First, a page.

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US: Raucous Obama victory party reaches White House gates

05 Nov 2008 5:03 PM
US: Raucous Obama victory party reaches White House gates

WASHINGTON, Nov 5 AFP - Chanting and shouting their delight at Barack Obama's historic election win, hundreds of young people flooded the avenue infront of the White House in raucous celebration.

Many in the crowd - chiefly students from Washington-area universities - waved red, white and blue balloons, others pushed their Obama campaign signs to the sky, most chanted Obama's name, his "Yes we can" slogan, or "USA! USA!"

Laura Kiefer, 18, laughed about the key role her home state of Ohio played in the Democrat's historic victory - "I got a hug from my entire dorm, it was great!"

Her friend Kerianne Cantelmo, also 18, said they had watched the returns ontelevision and had waited to be sure that Obama had won because "we didn'twant to jinx anything" before heading to US President George W Bush's doorstep.

"We are all telling him - go now, Obama is coming, it's over," said Shaterra Lee, 20, a George Washington University student, referring to the vastly unpopular Bush.

"This is the change that we've been waiting for," said Lee's friend ChantalRomain, 20. "It's historic, I can't wait to tell my kids about it."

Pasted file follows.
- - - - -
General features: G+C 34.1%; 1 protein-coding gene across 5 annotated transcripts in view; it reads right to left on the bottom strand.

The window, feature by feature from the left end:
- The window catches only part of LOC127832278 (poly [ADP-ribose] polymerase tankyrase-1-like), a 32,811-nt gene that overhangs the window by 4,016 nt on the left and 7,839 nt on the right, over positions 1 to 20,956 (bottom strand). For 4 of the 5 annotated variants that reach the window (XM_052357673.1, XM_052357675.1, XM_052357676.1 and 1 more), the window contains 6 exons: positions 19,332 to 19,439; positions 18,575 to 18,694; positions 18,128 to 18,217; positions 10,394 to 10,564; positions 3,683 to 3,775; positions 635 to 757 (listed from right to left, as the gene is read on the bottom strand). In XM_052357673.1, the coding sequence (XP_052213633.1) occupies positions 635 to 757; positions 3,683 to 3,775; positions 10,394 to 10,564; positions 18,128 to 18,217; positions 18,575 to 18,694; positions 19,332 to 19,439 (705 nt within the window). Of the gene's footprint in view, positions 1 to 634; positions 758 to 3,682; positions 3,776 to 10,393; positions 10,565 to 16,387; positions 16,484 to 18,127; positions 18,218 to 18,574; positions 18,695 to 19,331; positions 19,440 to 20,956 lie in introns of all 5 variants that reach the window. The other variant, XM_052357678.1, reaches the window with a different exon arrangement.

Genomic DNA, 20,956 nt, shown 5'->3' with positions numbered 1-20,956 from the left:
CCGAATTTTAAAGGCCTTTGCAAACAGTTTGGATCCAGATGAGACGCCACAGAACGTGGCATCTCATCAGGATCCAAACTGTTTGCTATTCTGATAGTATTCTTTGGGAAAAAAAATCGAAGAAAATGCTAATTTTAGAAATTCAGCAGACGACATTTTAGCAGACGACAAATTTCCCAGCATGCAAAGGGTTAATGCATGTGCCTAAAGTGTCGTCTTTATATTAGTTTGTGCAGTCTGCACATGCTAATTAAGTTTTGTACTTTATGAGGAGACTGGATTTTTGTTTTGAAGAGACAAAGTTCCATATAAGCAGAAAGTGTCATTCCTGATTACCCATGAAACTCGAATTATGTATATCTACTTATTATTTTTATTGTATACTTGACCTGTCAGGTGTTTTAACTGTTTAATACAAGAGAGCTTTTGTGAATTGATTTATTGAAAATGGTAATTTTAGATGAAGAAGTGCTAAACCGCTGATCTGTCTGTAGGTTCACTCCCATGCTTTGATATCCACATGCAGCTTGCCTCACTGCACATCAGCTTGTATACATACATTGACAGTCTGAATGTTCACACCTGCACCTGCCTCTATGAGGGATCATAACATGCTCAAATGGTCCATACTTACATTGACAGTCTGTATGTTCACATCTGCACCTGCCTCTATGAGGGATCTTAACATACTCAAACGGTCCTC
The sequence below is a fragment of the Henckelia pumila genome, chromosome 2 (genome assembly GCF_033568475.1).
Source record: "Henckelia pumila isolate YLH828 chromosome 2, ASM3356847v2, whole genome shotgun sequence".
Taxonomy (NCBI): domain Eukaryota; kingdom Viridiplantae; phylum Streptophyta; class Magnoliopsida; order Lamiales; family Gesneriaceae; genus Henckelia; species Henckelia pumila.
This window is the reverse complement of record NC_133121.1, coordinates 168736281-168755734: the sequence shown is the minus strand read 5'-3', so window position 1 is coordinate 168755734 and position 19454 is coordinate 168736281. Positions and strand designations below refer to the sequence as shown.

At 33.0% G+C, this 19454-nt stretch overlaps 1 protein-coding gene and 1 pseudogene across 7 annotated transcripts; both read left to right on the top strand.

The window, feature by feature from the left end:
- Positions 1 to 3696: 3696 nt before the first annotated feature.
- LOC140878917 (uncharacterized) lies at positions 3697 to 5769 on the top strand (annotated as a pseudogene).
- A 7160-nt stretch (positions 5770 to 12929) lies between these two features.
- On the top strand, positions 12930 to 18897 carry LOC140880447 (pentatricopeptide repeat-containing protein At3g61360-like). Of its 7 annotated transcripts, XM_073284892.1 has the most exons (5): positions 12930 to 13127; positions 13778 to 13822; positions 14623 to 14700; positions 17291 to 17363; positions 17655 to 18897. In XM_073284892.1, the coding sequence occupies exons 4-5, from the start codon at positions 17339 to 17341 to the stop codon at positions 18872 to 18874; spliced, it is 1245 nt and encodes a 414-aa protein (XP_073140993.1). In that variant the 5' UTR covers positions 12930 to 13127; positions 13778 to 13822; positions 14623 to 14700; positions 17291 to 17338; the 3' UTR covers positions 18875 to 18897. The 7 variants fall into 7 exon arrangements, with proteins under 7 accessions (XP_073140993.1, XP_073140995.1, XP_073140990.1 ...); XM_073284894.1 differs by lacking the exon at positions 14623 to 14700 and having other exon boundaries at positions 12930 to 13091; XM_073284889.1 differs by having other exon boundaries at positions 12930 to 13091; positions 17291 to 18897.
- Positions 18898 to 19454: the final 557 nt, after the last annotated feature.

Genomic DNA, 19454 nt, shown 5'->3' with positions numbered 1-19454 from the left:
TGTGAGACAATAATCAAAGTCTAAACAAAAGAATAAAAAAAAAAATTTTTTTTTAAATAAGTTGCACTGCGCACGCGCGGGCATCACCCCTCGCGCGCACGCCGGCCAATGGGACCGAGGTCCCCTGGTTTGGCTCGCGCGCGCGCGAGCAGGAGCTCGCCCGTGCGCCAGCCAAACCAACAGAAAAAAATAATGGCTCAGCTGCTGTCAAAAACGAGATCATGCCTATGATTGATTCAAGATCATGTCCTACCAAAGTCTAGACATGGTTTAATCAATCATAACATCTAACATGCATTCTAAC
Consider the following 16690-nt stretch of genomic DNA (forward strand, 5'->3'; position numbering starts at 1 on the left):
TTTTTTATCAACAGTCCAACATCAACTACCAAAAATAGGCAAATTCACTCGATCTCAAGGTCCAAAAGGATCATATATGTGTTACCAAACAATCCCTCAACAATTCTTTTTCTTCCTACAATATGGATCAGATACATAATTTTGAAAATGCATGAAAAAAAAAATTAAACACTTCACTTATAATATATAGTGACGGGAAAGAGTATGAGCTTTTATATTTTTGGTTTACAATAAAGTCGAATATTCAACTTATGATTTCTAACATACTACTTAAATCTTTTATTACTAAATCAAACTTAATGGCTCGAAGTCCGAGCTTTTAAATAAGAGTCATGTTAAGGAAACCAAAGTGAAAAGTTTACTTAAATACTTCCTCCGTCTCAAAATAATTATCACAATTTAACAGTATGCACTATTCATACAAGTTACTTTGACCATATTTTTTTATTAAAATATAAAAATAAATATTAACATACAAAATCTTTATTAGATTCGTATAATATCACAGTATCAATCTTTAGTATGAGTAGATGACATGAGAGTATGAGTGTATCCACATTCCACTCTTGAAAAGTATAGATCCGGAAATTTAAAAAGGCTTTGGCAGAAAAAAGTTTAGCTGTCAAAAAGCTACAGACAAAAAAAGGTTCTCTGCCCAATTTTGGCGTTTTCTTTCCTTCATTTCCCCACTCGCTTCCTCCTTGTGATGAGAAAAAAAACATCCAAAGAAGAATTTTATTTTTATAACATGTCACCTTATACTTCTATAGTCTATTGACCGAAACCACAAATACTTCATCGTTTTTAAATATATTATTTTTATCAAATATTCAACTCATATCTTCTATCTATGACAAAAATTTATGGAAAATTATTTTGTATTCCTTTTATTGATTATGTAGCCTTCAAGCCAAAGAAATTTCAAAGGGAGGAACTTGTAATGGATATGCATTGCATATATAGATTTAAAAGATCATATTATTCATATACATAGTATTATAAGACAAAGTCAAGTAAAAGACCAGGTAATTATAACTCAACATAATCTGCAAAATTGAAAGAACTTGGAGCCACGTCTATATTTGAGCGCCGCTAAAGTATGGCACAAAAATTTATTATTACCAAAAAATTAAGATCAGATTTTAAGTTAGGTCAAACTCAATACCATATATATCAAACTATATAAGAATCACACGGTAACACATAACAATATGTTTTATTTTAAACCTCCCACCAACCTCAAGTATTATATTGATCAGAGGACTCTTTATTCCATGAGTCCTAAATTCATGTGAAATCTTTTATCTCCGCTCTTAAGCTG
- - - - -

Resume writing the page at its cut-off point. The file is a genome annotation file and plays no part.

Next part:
A small group of dispirited supporters of Obama's Republican rival, John McCain, and his running mate Sarah Palin also took to the stretch of Pennsylvania Avenue in front of the presidential mansion.

"I'm going to throw up if I stay here any longer," said Brittney Morrett, 20, a George Washington student from Pennsylvania who was wearing a T-shirt with Obama's face with a red line through it, like a no-smoking sign.

Upon seeing two young women wearing McCainPalin T-shirts, and seemingly holding each other up as they marched from the crowd, Morrett said dryly: "Oh, some friendly faces. We should all hug and cry."

Some students were more confrontational about their dislike of Obama: Maxwell Anthony, 18, waved a red Soviet flag with a friend at the heart of the crowd.

Anthony, who said he borrowed the banner from a friend's roommate, said it was "in mockery of the Obama movement" and repeatedly referred to the firstAfrican-American US president as "Comrade Obama".

Anthony said he had not voted.

AFP apm =0A